Eight-time champion Nadal knocked out in Monte Carlo
Rafael Nadal squeezes his eyes shut during his Monte-Carlo ATP Masters match against David Ferrer on April 18, 2014 in Monaco - by Jean Christophe Magnenet
Ferrer, seeded sixth, handed the top seed only his third loss at the tournament a day after Nadal had won his 300th clay match of his career and 50th at the Monte Carlo Country Club.
Ferrer came to the court with a 5-21 deficit against his compatriot, whose form has dropped this season.
He will now face off on Saturday against Australian Open winner Stanislas Wawrinka, who beat Nadal in that grand slam final and booked his place 7-6 (7/5), 6-2 over Canadian Milos Raonic.
Nadal's only other losses at the tournament occurred in the 2003 third round against Guillermo Coria and last year when he went down in straight sets to Novak Djokovic in the final.
Prior to that final, he had won eight straight editions.
Nadal was well off the boil from the start in a contest where the opening set took 75 minutes and the third game required a quarter of an hour.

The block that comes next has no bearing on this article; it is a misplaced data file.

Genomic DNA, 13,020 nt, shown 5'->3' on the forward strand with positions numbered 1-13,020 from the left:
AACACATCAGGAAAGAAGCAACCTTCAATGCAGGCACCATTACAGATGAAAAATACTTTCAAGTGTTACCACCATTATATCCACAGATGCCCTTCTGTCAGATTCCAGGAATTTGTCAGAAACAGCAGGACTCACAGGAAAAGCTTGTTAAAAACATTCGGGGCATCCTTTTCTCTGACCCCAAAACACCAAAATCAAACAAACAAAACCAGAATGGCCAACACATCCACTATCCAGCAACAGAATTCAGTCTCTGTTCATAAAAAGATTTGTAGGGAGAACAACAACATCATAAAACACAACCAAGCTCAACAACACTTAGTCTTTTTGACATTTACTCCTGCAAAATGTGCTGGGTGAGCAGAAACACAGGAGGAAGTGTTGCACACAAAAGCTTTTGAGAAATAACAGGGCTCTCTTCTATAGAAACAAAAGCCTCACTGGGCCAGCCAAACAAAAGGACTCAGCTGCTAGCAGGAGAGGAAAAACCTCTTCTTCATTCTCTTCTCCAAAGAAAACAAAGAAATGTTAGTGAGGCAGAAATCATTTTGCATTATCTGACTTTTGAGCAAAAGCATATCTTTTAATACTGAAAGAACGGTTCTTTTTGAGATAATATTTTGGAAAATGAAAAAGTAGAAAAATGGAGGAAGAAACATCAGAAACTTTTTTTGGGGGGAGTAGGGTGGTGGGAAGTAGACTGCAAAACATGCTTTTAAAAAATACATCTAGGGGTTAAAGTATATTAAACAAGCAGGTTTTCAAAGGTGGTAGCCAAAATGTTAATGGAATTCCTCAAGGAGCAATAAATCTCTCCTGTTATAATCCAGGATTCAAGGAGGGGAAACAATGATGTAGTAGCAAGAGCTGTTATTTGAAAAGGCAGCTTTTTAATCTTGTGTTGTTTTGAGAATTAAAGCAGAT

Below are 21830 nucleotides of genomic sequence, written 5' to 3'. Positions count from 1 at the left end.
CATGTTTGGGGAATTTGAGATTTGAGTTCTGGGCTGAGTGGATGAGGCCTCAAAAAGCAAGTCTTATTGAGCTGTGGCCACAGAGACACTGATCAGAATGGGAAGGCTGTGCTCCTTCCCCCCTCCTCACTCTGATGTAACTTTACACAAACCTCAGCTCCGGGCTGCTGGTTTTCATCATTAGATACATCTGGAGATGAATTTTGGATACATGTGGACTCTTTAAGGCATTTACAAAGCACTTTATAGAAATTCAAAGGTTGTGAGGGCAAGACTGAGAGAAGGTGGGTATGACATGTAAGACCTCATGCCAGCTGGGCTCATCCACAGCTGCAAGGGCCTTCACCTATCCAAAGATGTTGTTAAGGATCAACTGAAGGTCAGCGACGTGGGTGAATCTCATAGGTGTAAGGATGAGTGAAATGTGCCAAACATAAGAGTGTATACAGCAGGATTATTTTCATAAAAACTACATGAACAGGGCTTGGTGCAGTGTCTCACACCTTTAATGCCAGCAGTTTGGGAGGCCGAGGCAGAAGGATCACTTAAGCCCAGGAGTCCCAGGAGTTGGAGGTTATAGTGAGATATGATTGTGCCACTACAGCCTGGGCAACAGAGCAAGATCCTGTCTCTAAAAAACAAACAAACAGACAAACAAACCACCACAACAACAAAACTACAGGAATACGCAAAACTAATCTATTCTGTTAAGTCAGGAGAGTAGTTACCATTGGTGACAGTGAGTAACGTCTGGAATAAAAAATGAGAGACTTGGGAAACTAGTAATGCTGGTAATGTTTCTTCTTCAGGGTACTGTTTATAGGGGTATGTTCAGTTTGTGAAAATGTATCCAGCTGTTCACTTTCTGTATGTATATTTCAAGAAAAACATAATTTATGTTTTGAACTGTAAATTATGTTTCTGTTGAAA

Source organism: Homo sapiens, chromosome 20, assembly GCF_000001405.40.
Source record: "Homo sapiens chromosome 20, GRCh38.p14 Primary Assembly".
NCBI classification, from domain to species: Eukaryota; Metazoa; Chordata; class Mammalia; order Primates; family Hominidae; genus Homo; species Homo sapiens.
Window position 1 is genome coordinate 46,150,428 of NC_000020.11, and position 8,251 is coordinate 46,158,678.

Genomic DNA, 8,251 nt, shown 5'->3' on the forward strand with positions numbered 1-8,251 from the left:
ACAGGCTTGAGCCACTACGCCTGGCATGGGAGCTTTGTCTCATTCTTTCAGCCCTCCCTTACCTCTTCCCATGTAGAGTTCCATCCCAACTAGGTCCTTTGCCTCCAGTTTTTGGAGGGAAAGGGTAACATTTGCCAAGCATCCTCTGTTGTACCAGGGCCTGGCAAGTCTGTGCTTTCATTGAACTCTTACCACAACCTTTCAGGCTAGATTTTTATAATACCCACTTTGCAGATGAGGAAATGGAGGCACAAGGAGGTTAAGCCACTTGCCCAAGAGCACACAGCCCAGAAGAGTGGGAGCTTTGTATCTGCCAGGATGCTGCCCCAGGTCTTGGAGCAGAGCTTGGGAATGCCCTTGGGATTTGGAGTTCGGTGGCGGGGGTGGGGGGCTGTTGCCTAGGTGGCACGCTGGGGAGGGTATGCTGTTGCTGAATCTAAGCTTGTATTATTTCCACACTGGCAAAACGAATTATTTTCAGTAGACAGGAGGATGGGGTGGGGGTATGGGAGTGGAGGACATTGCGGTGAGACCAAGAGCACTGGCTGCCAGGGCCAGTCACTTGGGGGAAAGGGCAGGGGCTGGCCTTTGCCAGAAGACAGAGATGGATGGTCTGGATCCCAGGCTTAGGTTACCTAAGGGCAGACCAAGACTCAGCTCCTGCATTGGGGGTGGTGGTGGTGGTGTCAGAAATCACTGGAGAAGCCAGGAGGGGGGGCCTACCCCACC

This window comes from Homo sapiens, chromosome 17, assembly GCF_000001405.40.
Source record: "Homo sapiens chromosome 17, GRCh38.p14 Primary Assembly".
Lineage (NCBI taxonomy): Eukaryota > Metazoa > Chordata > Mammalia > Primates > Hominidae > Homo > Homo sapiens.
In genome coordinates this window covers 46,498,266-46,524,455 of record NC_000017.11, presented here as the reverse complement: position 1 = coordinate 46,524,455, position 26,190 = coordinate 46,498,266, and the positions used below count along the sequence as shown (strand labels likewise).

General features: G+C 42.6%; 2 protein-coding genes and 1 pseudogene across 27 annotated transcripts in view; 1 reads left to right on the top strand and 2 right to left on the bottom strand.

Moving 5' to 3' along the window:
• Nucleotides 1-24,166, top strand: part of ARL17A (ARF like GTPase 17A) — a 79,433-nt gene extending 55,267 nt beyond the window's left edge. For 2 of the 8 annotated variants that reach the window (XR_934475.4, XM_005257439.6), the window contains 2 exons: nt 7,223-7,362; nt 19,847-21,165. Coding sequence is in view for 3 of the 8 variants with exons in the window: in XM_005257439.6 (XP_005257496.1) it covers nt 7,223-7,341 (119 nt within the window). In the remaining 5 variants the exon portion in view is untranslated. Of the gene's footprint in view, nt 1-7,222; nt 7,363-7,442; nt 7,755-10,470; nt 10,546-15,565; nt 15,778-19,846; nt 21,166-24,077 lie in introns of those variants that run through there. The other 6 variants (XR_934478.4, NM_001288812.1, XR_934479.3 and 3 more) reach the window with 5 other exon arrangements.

The top seed ended his quest with a forehand to the net, his 44th unforced error.
Ferrer battled his nerves as he served for victory leading 5-2, but was broken. On his second chance, the 32-year-old got the job done after two hours, 11 minutes.
The win was the first on clay for Ferrer against Nadal in a decade.
Wawrinka, who had a walkover in the previous round when Spain's Nicolas Almagro pulled out with a foot injury, took control as Canadian Raonic twice lost leads in the opening set tie-breaker.
The mistakes gave an opening to Wawrinka, who took the first set on his initial opportunity and then broke to start the second as the frustrated Raonic let go of a 40-15 lead in the first game.
From that point on, momentum totally shifted to the Swiss world number three, who broke the Canadian again for 5-2 before serving out for the match in 90 minutes.
"I showed him on every point that the match will be tough for him," said the winner. "Even in the first set he was staying with me. He was close to winning the tie-break.
"But it was a tough set for him because he had to play his best, he had to always try something.
"I felt strong from the baseline, I feel good physically. I know that on clay courts if I play my best tennis I can beat those guys.
"I know it's never easy, but I'm really happy the way I did today."
Wawrinka finished with 30 winners and 28 unforced errors and never faced a break point. The Swiss was playing his third consecutive quarter-final at the event which marks the start of the European clay season and the run-up to Roland Garros which begins on May 25.
He now stands 3-0 over Raonic, who was playing his first clay court quarter-final at the Masters 1000 level.
Wawrinka duplicated his 2009 result by reaching the semi-finals and improving his season record to 18-3.